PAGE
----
So, if 50 is the new 40 then is 60 the new 50 ? Here is what Google says:
- 60 is the new 50 got 3430 hits.
- 70 is the new 60 got 788 hits.
- 80 is the new 70 got 860 hits.
- 90 is the new 80 got 193 hits.
- 100 is the new 90 got 8 hits.
- 110 is the new 100 got 2 hits.
- 120 is the new 110 got 0 hits. You're 120! You don't look a day over 110!
My intuition says that 120 is not the new 110. In fact, I think that 100 is still 100. So we are looking for a function f such that
- f(50)=40
- for all x ≥ 100, f(x)=x
- g_{1}(x) = the life expectancy of someone who was x years old in 1950
- g_{2}(x) = the life expectancy of someone who was x years old in 2008
With some rigorous definition you could really answer this question. But it may be more fun to put your math hat aside and just see what your intuition tells you. Mine says
- 50 is the new 40.
- 60 is the new 52.
- 70 is the new 64. (will you still need me, will you still feed me, when I'm 70?)
- 80 is the new 76.
- 90 is the new 88.
- 100 is the new 100. Or the old 100.
To me the inverse is the more relevant question. At what age should someone be having their x-life crisis? When should I start feeling like I'm 50?
ReplyDeleteIf we extend Bill's function, it can also explain the phenomenon of so many young adults moving back in with their parents rather than setting off on their own. After all, now 40 is the new 28, and 30 is the new 16.
ReplyDeleteAnd the implications for college campuses of 20 being the new 4 are staggering. :-)
Well, here's some data, from:
ReplyDeletehttp://www.infoplease.com/ipa/A0005140.html
If you define : "x is the new y if
g1(x) = g2(y)" then, by doing interpolation, we get:
10 is the new 0
20 is the new 13
30 is the new 22
40 is the new 32
50 is the new 42
60 is the new 53
70 is the new 63
80 is the new 74
90 is the new 88
Of course this is only a first-order approximation since
by the time you move from 50 to 60,
60 becomes even younger.
So life-expectancy has greatly
increased, unless you're pretty old - if we want to keep this trend, we must fight aging:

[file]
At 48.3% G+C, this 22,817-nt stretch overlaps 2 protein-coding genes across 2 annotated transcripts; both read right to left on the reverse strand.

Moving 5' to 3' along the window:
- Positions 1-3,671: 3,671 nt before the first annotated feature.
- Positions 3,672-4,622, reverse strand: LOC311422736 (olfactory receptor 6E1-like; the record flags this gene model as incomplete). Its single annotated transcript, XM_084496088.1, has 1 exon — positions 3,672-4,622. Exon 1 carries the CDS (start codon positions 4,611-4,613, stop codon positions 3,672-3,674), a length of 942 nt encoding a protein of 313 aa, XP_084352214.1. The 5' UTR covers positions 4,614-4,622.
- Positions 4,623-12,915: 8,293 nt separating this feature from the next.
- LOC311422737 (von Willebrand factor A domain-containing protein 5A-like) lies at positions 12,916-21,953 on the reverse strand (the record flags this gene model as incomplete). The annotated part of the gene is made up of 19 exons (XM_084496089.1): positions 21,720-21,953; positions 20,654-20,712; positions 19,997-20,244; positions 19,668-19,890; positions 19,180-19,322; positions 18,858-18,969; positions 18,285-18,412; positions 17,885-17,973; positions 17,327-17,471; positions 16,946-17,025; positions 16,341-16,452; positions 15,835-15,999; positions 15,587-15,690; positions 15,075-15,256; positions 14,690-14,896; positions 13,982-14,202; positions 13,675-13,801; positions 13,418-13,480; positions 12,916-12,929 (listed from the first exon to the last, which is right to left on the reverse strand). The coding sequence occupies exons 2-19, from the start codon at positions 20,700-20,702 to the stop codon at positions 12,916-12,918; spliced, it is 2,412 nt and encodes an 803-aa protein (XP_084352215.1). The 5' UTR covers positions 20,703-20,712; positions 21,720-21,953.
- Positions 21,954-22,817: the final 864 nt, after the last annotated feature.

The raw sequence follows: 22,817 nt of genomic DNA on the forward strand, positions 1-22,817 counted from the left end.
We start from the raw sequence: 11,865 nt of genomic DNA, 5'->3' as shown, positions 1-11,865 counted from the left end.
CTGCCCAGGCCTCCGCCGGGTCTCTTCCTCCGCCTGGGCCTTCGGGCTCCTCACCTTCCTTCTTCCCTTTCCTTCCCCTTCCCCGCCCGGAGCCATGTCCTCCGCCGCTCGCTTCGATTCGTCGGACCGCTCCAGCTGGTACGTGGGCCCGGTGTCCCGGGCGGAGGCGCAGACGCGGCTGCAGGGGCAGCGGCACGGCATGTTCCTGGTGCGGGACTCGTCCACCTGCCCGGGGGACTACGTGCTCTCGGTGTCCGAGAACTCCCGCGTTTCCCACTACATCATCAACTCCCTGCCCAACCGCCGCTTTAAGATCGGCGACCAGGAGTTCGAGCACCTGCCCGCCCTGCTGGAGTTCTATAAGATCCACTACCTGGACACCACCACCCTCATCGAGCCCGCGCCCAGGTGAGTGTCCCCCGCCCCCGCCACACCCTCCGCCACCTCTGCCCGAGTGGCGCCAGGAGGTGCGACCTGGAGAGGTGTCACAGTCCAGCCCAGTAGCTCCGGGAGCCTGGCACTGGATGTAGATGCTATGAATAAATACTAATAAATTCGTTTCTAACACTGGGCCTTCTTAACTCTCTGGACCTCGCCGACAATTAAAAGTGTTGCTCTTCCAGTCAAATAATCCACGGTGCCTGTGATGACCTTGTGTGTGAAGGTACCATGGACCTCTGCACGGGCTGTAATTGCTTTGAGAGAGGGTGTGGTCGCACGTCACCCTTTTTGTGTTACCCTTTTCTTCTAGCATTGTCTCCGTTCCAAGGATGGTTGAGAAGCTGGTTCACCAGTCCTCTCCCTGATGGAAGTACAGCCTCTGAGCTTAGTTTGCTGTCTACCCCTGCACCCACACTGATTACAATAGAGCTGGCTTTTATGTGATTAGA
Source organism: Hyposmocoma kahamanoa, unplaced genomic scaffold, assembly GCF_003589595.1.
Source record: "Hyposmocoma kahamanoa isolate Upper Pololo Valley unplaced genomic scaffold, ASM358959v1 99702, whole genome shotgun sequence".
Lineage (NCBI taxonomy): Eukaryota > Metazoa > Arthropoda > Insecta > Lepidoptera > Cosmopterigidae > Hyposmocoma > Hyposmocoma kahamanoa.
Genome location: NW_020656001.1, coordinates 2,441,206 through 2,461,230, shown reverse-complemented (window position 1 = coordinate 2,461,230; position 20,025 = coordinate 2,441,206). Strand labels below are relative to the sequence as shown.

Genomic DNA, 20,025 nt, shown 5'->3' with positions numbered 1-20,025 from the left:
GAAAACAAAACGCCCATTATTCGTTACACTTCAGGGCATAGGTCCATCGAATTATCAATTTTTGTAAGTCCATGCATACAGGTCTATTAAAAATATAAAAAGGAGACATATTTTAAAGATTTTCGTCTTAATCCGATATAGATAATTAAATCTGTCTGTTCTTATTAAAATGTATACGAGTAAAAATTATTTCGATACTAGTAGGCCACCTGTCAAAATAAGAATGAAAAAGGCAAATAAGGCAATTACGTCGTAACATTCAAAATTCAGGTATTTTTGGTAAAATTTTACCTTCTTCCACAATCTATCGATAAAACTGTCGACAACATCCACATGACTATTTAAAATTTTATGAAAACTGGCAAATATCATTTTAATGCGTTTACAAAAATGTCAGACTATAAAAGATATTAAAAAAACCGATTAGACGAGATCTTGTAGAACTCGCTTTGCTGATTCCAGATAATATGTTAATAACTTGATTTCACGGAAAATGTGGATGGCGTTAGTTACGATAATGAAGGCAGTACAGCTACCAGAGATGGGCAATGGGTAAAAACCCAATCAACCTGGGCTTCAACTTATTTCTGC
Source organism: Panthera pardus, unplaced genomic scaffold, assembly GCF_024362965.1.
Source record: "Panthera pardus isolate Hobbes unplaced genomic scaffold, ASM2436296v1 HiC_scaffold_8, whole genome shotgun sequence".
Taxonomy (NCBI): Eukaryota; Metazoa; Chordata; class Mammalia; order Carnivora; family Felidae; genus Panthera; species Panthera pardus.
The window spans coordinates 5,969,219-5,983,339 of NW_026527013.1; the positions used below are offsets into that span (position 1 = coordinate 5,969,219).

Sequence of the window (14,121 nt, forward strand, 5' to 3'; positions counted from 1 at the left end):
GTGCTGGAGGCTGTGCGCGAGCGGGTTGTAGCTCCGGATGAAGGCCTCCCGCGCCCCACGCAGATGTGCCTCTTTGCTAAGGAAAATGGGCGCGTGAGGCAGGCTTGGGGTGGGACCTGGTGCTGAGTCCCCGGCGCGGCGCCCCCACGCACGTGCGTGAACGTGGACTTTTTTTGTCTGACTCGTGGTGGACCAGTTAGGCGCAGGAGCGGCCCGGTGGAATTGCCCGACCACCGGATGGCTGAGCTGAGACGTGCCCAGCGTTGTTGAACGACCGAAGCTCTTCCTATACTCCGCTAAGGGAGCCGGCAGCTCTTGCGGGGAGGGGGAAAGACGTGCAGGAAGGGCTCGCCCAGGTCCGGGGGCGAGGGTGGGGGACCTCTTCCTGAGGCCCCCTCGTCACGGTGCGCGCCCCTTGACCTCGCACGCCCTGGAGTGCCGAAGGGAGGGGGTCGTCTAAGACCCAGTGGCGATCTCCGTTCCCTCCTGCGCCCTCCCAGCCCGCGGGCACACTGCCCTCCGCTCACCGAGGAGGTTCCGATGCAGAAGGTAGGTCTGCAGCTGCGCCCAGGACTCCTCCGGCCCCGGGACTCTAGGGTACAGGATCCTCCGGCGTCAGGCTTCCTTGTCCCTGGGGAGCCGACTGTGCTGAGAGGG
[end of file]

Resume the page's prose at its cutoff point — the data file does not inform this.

http://www.fightaging.org/
The average age of a first-award NIH R01 award has risen to 42 (!)
ReplyDeleteSscientifically speaking, this means "42 is the new 25". :(
Hi, Bill.
ReplyDelete70 is not the new 60, if we view it democratically. 70 is the new 50 (3170 hits and, as I recall, the caption of a great New Yorker cartoon).
Perhaps your function should be multivalued.
The function is more complex at the low end too.
ReplyDeleteI read that girls are beginning puberty in the US at 7-8.
So that means 8 is the new 14.
Only gets 3 results though and those are talking about the size of women's clothing(thats using the search sentence as a single string in quotes)
So typical of Yahoo: accuracy be damned. The ACTUAL PHRASE IS :*40* IS THE NEW *50* (remove the caps and asterisks, and THAT phrase returns *OVER 86 MILLION HITS*). It originated in CANADA, due to a proposed change in retirement age, and refers to people over 40 being discriminated against in hiring as badly as people over 50 were a few years ago, as a result of that change. Yahoo is heading downhill SO fast, Microsoft will probably end up buying y'all out, or something.
ReplyDeleteI am 70, dateing a woman who is
ReplyDelete45=30 year difference.
Will this "50 is the new 40"
improve my bedroonm performance?
Well, all I can say is, my website is FiftyIsTheNewForty.net, so I'm not sure HOW I feel about the numbers you put up there!!
ReplyDelete